hich stacks with everything (including the plus 1 from Weapon Focus, for a total of plus 3!) and does not count towards any bonus caps. Epic Weapon Specialization is equivalent to the character gaining an additional 8 points of Strength (and it stacks with the bonus from Weapon Specialization, for a total of plus 6 to all damage with the chosen weapon type, the equivalent of 12 extra points of strength!).

Improved Sneak Attack
Why this one is good:
Let's face it, Sneak Attacks are situational. However, so are critical hits. While critical hits are determined solely by random dice rolls (although you can heavily increase your chances, you cannot guarantee critical hits), Sneak Attacks can be purposefully "set up" by a savvy player using Flanking
(usually with Use Magic Device skill or a class ability that can summon an ally of some sort) to reliably gain their benefit on every attack made in a round. In addition, the damage inflicted by critical hits is heavily influenced by the Strength of the character, and the weapon they are using. Not so with Sneak Attacks. Each 1d6 of sneak attack will add an average of 3.5 damage to each attack that hits, which is nearly equivalent to the damage gained from 8 additional points of Strength. When a character can qualify for Improved Sneak Attack, they must already have 8d6 Sneak Attacks (an average of 28 extra damage), and each time 1d6 is added this number increases. If a player feels their character has plenty of defenses in place, there are few (if any) better offensive options for a Dexterity-based character than investing in better Sneak Attack damage. At the high end, these feats can be taken multiple times to gain an extra 27d6 to 30d6 damage on Sneak Attacks, which averages out to a whopping 94-105 extra damage!! Now imagine that combined with extra attacks from dual-wielding, ouch!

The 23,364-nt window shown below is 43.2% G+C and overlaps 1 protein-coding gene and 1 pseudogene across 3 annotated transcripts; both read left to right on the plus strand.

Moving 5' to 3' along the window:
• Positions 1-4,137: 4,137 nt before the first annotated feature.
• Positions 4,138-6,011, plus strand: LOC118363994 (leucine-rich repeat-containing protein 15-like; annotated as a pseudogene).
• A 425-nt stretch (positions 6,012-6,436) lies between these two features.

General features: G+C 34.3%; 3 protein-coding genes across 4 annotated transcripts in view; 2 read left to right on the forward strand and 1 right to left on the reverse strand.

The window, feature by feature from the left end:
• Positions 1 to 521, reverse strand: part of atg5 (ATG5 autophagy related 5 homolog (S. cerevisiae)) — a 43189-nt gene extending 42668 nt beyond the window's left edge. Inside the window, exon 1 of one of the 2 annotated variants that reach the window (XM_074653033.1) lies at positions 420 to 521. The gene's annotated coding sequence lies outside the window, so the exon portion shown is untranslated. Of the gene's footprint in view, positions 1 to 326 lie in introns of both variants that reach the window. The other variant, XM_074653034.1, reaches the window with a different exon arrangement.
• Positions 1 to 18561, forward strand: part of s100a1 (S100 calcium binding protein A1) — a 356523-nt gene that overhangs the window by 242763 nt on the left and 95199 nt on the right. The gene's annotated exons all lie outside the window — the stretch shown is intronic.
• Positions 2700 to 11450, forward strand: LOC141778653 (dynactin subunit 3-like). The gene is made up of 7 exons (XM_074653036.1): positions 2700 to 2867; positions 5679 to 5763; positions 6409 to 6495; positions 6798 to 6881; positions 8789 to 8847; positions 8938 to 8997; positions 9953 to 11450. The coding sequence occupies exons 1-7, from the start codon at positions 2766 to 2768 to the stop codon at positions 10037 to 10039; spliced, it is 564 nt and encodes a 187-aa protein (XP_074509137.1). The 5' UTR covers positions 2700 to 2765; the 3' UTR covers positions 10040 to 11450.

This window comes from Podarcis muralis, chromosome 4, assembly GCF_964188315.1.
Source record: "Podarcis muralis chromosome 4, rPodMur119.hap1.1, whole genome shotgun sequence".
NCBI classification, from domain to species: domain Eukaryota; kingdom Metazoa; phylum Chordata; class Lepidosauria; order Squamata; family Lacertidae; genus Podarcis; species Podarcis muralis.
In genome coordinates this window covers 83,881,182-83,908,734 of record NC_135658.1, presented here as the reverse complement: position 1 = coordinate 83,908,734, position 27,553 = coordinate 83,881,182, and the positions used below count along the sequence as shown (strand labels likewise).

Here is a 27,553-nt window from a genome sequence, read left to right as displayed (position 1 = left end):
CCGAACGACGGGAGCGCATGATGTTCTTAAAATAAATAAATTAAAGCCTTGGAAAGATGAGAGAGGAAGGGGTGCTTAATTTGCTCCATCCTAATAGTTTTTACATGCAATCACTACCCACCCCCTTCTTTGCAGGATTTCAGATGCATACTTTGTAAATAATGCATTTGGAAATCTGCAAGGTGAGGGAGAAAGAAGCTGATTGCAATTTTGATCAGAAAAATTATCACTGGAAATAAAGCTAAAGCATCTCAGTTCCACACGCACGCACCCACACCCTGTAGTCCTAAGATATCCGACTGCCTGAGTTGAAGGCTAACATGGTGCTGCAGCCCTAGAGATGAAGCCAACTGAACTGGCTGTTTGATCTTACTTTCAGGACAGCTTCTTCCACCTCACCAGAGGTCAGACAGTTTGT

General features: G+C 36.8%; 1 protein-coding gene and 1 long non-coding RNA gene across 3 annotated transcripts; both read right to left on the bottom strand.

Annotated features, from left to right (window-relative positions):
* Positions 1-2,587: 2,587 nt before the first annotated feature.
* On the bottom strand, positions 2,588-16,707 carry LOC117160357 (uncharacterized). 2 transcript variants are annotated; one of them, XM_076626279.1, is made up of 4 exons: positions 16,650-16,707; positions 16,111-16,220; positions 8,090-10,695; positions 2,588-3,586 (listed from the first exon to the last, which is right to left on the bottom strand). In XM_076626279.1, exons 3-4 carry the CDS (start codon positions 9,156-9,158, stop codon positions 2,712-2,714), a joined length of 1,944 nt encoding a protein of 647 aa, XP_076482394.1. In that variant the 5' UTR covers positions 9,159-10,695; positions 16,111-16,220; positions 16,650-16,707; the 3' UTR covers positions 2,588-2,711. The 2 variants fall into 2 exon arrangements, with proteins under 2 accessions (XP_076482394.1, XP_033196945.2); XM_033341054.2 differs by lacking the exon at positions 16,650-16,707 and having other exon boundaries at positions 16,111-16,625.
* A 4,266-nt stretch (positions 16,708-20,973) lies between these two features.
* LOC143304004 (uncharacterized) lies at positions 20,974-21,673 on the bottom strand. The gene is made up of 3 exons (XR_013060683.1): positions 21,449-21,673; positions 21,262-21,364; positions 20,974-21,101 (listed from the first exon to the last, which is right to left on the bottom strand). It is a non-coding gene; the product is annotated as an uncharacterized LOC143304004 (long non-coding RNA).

Improved Stunning Fist
Why this one is good:
Being stunned is one of the worst conditions to be afflicted with in combat (right up there with being blinded, but at least a character can still move and attack while blinded, and the Blind-Fight feat can help cancel many of the penalties). The Stunning Fist attack will ignore most usual defenses against being stunned, such as Immunity to Mind Effects, and can only be prevented by a successful fortitude save, the Pale Master's Immunity to Stun ability, or Immunity to Critical Hits. The latter two conditions are very rare, and the former can be mitigated by taking this feat multiple times for a stacking plus 2 bonus to the DC of the Stunning Fist attack. Combined with high Wisdom, this can be an extremely deadly combination, as stunned enemies lose their Dexterity and Dodge bonuses to AC, cannot attack, cannot move, cannot cast spells or use items, and generally stand there looking stupid waiting for the character to kill them.

Improved Whirlwind Attack
Why this one is good:
The standard feat version of Whirlwind Attack is a solid offensive maneuver. It suffers from its limited range, however. Enemies must be very close to the character in order to be subject to a normal Whirlwind Attack. With Improved Whirlwind, the range of the attack is doubled, making this a much more attractive attack, effectively more than doubling the number of enemies that can fit into the area and be struck by the attack. Improved Whirlwind Attack, much like the standard version, will not stack with Great Cleave. The requirements are much the same, except for the need for a base 23 Dexterity (which can be tough), making it strongly geared towards Dexterity-based characters.

Mighty Rage*(Barbarian)
Why this one is good:
This is an additional form of Rage for a Barbarian, that does not apply any AC penalty like normal or Greater Rage, and grants 3 additional Rages per day that will still benefit from the Terrifying Rage and Thundering Rage feats. Mighty Rage also grants higher ability bonuses than normal or Greater Rages